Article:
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on 14 May 2013
A refreshing change. Take what always seems to be a American style - wizards, magic, murder etc, that is usually portrayed with the written equivalent of a Hollywood SFX budget- sun and glamour, and put it into post economic boom London, with its rain, fog and unique ethnic and cultural mix. Centre the plot in a police dept nobody understands and wants, with a non-existent budget, a young PC who has just found out he can do magic, and an old (immortal) Chief Inspector. Like a mixture of the Sweeney, Lock Stock, and Shaun of the Dead. If you want classical literature or Lord of the Rings, look elsewhere. If you want a good simple murder plot with a smattering of magic, that will give a quintessential British urban feel and a grin, that will while away a few hours reading, get this book.
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The first book in this series, Rivers of London, positively made me sit up and take notice. This second book, not so much. There were many areas which did not satisfy me. This turns out to be a cliffhanger which will obviously be carried forward into a third book. Aaronovitch ended up one aspect of the story but left the remainder open.

Detective Constable Peter Grant is picking up right after the first book left off by starting to investigate the sudden death of a jazz musician who died immediately after performing. Under ordinary circumstances his death would have been ruled as natural causes except that Dr. Walid knew he wasn't the first jazz musician to die so suddenly lately. Grant is also presented with a case of a man found dead from a terrible mutilation. So how many killers are wandering around Soho using magic as their murder weapon?

This story has a lot of emphasis on sexual behavior. Some of the murder victims, or near victims, concern sexual activity and Peter Grant is involved in a very active sexual relationship. This is a very different direction from the first novel so it came as quite a surprise to me. Probably because it was so different it made me wonder why it was included so I developed my own theory which proved correct. I did not enjoy this book as much as the first because I didn't think the plotting was nearly as strong. The magic aspects were actually not very interesting to me and it seemed to be moving all over the spectrum of unusual creatures and people without really needing to. Some of the explanations didn't work either. The characters of Nightingale and Lesley May don't figure as much in this story and I feel it suffered, principally because of the absence of Nightingale for much of the time. I would not like to begin reading this series with the second book. I think this is one of those series which practically have to be read in order.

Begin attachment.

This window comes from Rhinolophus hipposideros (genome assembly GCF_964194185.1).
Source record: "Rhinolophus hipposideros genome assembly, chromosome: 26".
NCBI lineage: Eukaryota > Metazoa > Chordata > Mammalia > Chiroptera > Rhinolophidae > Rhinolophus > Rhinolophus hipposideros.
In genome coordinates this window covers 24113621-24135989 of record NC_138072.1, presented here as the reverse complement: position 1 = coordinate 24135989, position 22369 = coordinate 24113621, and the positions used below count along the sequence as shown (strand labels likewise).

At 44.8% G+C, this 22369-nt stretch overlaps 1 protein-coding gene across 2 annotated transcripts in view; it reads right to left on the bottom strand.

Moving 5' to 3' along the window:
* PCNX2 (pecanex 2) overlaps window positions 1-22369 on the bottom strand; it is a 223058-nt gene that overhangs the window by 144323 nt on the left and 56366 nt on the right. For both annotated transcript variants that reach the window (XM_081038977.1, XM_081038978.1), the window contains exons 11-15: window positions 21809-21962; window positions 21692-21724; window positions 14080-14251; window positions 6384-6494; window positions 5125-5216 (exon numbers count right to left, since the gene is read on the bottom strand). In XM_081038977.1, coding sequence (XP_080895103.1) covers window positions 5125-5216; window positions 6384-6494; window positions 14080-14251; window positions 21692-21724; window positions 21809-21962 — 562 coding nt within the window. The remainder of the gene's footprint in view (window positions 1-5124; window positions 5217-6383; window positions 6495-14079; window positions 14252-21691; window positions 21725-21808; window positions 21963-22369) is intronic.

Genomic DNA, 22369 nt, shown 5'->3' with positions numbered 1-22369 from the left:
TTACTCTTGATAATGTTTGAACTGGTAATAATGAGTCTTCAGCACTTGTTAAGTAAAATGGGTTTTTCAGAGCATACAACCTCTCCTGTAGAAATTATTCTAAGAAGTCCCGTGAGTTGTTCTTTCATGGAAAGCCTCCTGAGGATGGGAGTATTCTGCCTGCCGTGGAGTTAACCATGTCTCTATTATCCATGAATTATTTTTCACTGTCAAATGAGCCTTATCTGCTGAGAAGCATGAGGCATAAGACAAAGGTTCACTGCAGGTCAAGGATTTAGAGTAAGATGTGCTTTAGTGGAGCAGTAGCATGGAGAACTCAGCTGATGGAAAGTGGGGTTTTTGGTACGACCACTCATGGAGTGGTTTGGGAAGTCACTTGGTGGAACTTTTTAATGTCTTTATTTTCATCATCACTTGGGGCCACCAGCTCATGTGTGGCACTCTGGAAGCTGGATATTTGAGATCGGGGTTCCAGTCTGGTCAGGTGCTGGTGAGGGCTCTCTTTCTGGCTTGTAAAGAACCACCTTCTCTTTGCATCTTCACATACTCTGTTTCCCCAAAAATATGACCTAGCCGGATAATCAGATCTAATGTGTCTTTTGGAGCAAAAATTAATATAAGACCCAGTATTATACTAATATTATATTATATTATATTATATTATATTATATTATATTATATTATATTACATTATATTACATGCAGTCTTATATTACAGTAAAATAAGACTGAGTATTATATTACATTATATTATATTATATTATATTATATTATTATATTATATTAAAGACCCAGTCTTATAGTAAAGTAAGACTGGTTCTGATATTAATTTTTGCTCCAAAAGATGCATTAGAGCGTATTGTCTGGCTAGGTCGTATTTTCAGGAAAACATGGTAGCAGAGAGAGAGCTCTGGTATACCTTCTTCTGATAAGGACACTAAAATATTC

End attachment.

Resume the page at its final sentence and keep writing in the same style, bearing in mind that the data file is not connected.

The positive aspects for me were that Aaronovitch kept the humor aspect of the novel as a very important part of the overall character of Peter Grant. He also continued to describe the physical landscape of the city of London and Soho in particular in fascinating detail. I'm not sure these things will be enough to tempt me into reading the next novel. 2.5 stars rounded up to 3.